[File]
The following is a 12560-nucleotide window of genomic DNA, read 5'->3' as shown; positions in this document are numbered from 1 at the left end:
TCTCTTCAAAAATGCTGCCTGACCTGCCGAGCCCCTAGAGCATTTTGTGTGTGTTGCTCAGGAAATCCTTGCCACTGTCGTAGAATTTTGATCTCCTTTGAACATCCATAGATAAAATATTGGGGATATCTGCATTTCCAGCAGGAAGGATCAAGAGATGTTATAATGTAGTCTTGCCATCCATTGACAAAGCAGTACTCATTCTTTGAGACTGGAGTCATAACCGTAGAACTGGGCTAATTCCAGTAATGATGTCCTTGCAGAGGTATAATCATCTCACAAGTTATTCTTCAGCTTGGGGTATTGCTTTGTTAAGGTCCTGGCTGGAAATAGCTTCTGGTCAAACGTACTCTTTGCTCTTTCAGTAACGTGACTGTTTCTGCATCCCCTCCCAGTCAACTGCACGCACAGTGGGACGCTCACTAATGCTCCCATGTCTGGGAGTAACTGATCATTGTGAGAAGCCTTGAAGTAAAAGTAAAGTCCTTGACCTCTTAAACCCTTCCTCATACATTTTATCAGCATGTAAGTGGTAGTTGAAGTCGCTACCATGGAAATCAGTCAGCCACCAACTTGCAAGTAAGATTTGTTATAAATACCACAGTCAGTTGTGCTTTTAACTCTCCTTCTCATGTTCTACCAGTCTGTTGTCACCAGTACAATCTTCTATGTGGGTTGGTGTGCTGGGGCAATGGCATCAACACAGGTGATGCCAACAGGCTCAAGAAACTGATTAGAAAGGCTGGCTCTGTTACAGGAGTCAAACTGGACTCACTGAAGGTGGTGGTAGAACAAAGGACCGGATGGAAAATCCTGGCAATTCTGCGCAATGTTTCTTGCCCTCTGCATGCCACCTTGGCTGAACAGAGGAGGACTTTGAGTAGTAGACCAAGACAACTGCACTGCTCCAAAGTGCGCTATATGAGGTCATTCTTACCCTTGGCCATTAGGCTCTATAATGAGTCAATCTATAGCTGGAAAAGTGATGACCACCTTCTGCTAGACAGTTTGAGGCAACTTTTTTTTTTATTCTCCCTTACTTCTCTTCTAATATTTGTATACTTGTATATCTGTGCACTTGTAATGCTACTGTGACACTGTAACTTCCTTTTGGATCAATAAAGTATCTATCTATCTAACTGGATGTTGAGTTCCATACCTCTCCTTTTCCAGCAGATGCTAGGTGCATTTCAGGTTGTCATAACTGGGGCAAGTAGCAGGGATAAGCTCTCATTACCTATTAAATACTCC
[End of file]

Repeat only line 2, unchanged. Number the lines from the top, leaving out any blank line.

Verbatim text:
TCTCTTCAAAAATGCTGCCTGACCTGCCGAGCCCCTAGAGCATTTTGTGTGTGTTGCTCAGGAAATCCTTGCCACTGTCGTAGAATTTTGATCTCCTTTGAACATCCATAGATAAAATATTGGGGATATCTGCATTTCCAGCAGGAAGGATCAAGAGATGTTATAATGTAGTCTTGCCATCCATTGACAAAGCAGTACTCATTCTTTGAGACTGGAGTCATAACCGTAGAACTGGGCTAATTCCAGTAATGATGTCCTTGCAGAGGTATAATCATCTCACAAGTTATTCTTCAGCTTGGGGTATTGCTTTGTTAAGGTCCTGGCTGGAAATAGCTTCTGGTCAAACGTACTCTTTGCTCTTTCAGTAACGTGACTGTTTCTGCATCCCCTCCCAGTCAACTGCACGCACAGTGGGACGCTCACTAATGCTCCCATGTCTGGGAGTAACTGATCATTGTGAGAAGCCTTGAAGTAAAAGTAAAGTCCTTGACCTCTTAAACCCTTCCTCATACATTTTATCAGCATGTAAGTGGTAGTTGAAGTCGCTACCATGGAAATCAGTCAGCCACCAACTTGCAAGTAAGATTTGTTATAAATACCACAGTCAGTTGTGCTTTTAACTCTCCTTCTCATGTTCTACCAGTCTGTTGTCACCAGTACAATCTTCTATGTGGGTTGGTGTGCTGGGGCAATGGCATCAACACAGGTGATGCCAACAGGCTCAAGAAACTGATTAGAAAGGCTGGCTCTGTTACAGGAGTCAAACTGGACTCACTGAAGGTGGTGGTAGAACAAAGGACCGGATGGAAAATCCTGGCAATTCTGCGCAATGTTTCTTGCCCTCTGCATGCCACCTTGGCTGAACAGAGGAGGACTTTGAGTAGTAGACCAAGACAACTGCACTGCTCCAAAGTGCGCTATATGAGGTCATTCTTACCCTTGGCCATTAGGCTCTATAATGAGTCAATCTATAGCTGGAAAAGTGATGACCACCTTCTGCTAGACAGTTTGAGGCAACTTTTTTTTTTATTCTCCCTTACTTCTCTTCTAATATTTGTATACTTGTATATCTGTGCACTTGTAATGCTACTGTGACACTGTAACTTCCTTTTGGATCAATAAAGTATCTATCTATCTAACTGGATGTTGAGTTCCATACCTCTCCTTTTCCAGCAGATGCTAGGTGCATTTCAGGTTGTCATAACTGGGGCAAGTAGCAGGGATAAGCTCTCATTACCTATTAAATACTCC